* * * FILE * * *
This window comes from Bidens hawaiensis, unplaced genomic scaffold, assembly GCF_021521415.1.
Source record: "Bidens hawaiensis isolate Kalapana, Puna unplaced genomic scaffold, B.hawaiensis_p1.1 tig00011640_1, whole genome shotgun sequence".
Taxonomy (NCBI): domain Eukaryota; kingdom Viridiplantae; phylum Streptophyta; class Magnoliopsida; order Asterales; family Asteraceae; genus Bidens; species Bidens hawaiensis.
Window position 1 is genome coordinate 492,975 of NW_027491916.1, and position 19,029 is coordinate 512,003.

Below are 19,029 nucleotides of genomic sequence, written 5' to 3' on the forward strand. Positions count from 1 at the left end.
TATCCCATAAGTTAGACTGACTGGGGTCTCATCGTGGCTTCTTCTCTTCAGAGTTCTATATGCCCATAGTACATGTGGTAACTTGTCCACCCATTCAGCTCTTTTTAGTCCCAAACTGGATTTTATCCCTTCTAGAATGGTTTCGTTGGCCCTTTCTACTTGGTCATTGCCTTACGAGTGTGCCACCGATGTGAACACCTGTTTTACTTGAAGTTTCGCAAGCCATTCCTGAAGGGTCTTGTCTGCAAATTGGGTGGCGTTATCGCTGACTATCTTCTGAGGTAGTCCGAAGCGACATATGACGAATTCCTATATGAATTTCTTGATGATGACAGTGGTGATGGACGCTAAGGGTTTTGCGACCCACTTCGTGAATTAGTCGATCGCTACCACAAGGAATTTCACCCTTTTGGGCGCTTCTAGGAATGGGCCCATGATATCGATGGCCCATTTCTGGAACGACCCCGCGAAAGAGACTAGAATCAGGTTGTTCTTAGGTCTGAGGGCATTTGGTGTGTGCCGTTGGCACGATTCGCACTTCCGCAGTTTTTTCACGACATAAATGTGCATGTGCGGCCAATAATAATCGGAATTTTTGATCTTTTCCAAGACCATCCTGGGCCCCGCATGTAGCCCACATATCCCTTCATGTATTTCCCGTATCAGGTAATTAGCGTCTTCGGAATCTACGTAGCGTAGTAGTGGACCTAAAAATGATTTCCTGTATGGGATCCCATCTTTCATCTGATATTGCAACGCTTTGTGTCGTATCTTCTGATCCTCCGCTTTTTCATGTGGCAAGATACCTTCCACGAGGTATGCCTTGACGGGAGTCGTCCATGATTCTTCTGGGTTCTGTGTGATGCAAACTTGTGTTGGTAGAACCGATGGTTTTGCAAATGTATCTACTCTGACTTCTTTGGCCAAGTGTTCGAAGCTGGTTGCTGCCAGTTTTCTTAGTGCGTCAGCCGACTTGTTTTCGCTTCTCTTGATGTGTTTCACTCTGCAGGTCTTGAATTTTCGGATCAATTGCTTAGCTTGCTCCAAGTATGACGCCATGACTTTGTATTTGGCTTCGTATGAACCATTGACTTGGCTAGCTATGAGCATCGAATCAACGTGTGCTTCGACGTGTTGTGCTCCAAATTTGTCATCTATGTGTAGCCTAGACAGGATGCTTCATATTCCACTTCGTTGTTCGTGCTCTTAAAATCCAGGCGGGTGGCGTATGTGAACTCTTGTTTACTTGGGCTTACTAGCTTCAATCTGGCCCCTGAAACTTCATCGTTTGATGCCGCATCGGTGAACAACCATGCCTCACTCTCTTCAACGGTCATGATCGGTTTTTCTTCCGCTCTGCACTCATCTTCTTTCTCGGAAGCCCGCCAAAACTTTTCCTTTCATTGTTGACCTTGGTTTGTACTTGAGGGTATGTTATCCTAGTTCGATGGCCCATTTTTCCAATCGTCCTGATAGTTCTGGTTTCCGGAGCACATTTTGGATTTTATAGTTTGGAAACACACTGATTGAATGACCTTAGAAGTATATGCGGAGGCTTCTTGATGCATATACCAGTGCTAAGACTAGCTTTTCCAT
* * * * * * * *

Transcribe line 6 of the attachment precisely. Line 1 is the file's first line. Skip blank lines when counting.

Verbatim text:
TATCCCATAAGTTAGACTGACTGGGGTCTCATCGTGGCTTCTTCTCTTCAGAGTTCTATATGCCCATAGTACATGTGGTAACTTGTCCACCCATTCAGCTCTTTTTAGTCCCAAACTGGATTTTATCCCTTCTAGAATGGTTTCGTTGGCCCTTTCTACTTGGTCATTGCCTTACGAGTGTGCCACCGATGTGAACACCTGTTTTACTTGAAGTTTCGCAAGCCATTCCTGAAGGGTCTTGTCTGCAAATTGGGTGGCGTTATCGCTGACTATCTTCTGAGGTAGTCCGAAGCGACATATGACGAATTCCTATATGAATTTCTTGATGATGACAGTGGTGATGGACGCTAAGGGTTTTGCGACCCACTTCGTGAATTAGTCGATCGCTACCACAAGGAATTTCACCCTTTTGGGCGCTTCTAGGAATGGGCCCATGATATCGATGGCCCATTTCTGGAACGACCCCGCGAAAGAGACTAGAATCAGGTTGTTCTTAGGTCTGAGGGCATTTGGTGTGTGCCGTTGGCACGATTCGCACTTCCGCAGTTTTTTCACGACATAAATGTGCATGTGCGGCCAATAATAATCGGAATTTTTGATCTTTTCCAAGACCATCCTGGGCCCCGCATGTAGCCCACATATCCCTTCATGTATTTCCCGTATCAGGTAATTAGCGTCTTCGGAATCTACGTAGCGTAGTAGTGGACCTAAAAATGATTTCCTGTATGGGATCCCATCTTTCATCTGATATTGCAACGCTTTGTGTCGTATCTTCTGATCCTCCGCTTTTTCATGTGGCAAGATACCTTCCACGAGGTATGCCTTGACGGGAGTCGTCCATGATTCTTCTGGGTTCTGTGTGATGCAAACTTGTGTTGGTAGAACCGATGGTTTTGCAAATGTATCTACTCTGACTTCTTTGGCCAAGTGTTCGAAGCTGGTTGCTGCCAGTTTTCTTAGTGCGTCAGCCGACTTGTTTTCGCTTCTCTTGATGTGTTTCACTCTGCAGGTCTTGAATTTTCGGATCAATTGCTTAGCTTGCTCCAAGTATGACGCCATGACTTTGTATTTGGCTTCGTATGAACCATTGACTTGGCTAGCTATGAGCATCGAATCAACGTGTGCTTCGACGTGTTGTGCTCCAAATTTGTCATCTATGTGTAGCCTAGACAGGATGCTTCATATTCCACTTCGTTGTTCGTGCTCTTAAAATCCAGGCGGGTGGCGTATGTGAACTCTTGTTTACTTGGGCTTACTAGCTTCAATCTGGCCCCTGAAACTTCATCGTTTGATGCCGCATCGGTGAACAACCATGCCTCACTCTCTTCAACGGTCATGATCGGTTTTTCTTCCGCTCTGCACTCATCTTCTTTCTCGGAAGCCCGCCAAAACTTTTCCTTTCATTGTTGACCTTGGTTTGTACTTGAGGGTATGTTATCCTAGTTCGATGGCCCATTTTTCCAATCGTCCTGATAGTTCTGGTTTCCGGAGCACATTTTGGATTTTATAGTTTGGAAACACACTGATTGAATGACCTTAGAAGTATATGCGGAGGCTTCTTGATGCATATACCAGTGCTAAGACTAGCTTTTCCAT